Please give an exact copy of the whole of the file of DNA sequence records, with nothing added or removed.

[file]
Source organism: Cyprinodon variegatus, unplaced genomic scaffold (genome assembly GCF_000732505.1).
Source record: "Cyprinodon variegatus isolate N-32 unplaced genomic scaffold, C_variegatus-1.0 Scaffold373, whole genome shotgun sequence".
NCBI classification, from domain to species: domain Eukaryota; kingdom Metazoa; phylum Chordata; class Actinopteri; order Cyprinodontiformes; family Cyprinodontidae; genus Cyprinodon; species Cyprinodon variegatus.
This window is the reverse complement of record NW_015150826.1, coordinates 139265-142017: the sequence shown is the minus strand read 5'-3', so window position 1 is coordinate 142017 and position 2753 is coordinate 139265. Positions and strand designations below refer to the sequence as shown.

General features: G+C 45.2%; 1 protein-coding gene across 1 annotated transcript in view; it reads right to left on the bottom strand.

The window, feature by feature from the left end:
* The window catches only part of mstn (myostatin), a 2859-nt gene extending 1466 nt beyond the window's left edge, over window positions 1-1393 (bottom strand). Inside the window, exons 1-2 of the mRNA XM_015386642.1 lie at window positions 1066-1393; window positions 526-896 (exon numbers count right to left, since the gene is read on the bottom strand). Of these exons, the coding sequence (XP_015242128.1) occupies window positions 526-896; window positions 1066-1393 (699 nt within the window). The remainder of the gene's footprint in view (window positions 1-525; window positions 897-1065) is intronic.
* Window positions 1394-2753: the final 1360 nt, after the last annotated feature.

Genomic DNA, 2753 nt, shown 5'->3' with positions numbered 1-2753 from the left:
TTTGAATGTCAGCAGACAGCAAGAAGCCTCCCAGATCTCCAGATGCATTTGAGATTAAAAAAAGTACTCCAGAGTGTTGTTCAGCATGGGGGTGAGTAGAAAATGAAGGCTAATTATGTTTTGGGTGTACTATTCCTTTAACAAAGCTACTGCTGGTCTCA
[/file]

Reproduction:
Source organism: Cyprinodon variegatus, unplaced genomic scaffold (genome assembly GCF_000732505.1).
Source record: "Cyprinodon variegatus isolate N-32 unplaced genomic scaffold, C_variegatus-1.0 Scaffold373, whole genome shotgun sequence".
NCBI classification, from domain to species: domain Eukaryota; kingdom Metazoa; phylum Chordata; class Actinopteri; order Cyprinodontiformes; family Cyprinodontidae; genus Cyprinodon; species Cyprinodon variegatus.
This window is the reverse complement of record NW_015150826.1, coordinates 139265-142017: the sequence shown is the minus strand read 5'-3', so window position 1 is coordinate 142017 and position 2753 is coordinate 139265. Positions and strand designations below refer to the sequence as shown.

General features: G+C 45.2%; 1 protein-coding gene across 1 annotated transcript in view; it reads right to left on the bottom strand.

The window, feature by feature from the left end:
* The window catches only part of mstn (myostatin), a 2859-nt gene extending 1466 nt beyond the window's left edge, over window positions 1-1393 (bottom strand). Inside the window, exons 1-2 of the mRNA XM_015386642.1 lie at window positions 1066-1393; window positions 526-896 (exon numbers count right to left, since the gene is read on the bottom strand). Of these exons, the coding sequence (XP_015242128.1) occupies window positions 526-896; window positions 1066-1393 (699 nt within the window). The remainder of the gene's footprint in view (window positions 1-525; window positions 897-1065) is intronic.
* Window positions 1394-2753: the final 1360 nt, after the last annotated feature.

Genomic DNA, 2753 nt, shown 5'->3' with positions numbered 1-2753 from the left:
TTTGAATGTCAGCAGACAGCAAGAAGCCTCCCAGATCTCCAGATGCATTTGAGATTAAAAAAAGTACTCCAGAGTGTTGTTCAGCATGGGGGTGAGTAGAAAATGAAGGCTAATTATGTTTTGGGTGTACTATTCCTTTAACAAAGCTACTGCTGGTCTCA